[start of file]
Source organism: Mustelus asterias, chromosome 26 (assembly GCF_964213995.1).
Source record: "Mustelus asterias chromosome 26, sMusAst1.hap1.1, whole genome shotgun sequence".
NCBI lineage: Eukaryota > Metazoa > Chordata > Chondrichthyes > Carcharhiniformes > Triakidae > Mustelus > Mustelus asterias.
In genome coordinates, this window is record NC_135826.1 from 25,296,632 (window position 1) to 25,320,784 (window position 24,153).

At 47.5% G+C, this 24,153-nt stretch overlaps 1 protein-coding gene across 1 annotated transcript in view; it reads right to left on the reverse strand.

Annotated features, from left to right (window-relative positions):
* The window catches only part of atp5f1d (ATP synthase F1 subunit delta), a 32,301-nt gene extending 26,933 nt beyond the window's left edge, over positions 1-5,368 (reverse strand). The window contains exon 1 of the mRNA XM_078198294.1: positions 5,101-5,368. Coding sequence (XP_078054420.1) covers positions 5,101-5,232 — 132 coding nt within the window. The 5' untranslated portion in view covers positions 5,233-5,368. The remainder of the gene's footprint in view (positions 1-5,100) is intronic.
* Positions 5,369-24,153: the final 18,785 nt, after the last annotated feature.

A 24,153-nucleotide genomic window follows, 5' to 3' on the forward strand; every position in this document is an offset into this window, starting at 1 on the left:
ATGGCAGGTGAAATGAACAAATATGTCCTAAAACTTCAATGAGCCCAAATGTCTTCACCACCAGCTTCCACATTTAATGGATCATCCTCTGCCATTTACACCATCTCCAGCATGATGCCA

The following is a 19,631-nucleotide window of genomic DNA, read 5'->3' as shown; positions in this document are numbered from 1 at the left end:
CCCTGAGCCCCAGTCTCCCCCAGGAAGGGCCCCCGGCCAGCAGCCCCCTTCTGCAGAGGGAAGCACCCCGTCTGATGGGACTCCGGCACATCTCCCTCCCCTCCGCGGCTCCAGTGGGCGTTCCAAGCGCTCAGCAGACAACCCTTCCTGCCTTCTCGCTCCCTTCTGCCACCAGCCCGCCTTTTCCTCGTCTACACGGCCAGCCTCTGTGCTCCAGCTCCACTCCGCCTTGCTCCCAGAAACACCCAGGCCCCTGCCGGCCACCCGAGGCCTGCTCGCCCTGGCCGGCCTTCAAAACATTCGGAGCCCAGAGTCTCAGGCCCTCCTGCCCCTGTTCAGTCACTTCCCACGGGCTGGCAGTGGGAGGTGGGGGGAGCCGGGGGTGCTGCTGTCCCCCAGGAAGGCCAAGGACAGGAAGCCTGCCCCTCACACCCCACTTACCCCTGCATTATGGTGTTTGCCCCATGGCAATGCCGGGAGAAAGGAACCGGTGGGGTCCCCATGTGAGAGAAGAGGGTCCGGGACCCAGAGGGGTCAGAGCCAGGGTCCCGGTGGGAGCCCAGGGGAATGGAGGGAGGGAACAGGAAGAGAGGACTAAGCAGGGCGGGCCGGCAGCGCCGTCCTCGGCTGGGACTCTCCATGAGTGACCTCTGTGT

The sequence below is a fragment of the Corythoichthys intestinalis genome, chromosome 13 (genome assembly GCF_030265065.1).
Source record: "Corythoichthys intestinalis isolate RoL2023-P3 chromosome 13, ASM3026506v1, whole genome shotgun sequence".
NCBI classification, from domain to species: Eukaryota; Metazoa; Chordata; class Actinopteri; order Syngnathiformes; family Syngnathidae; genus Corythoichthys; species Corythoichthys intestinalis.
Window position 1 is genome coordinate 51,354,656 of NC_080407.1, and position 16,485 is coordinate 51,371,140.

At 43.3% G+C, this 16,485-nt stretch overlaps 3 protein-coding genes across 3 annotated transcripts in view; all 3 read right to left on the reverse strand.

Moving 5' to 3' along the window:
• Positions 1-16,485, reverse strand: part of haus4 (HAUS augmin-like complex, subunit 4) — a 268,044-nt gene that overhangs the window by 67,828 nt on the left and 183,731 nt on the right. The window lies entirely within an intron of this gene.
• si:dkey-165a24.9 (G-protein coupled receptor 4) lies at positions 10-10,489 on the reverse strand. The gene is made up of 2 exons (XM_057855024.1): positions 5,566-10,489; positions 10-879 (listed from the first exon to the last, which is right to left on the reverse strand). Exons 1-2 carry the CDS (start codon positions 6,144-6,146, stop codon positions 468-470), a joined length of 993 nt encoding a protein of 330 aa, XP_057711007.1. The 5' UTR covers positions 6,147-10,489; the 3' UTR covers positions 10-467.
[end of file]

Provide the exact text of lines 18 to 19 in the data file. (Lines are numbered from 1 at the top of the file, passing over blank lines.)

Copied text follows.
Moving 5' to 3' along the window:
• Positions 1-16,485, reverse strand: part of haus4 (HAUS augmin-like complex, subunit 4) — a 268,044-nt gene that overhangs the window by 67,828 nt on the left and 183,731 nt on the right. The window lies entirely within an intron of this gene.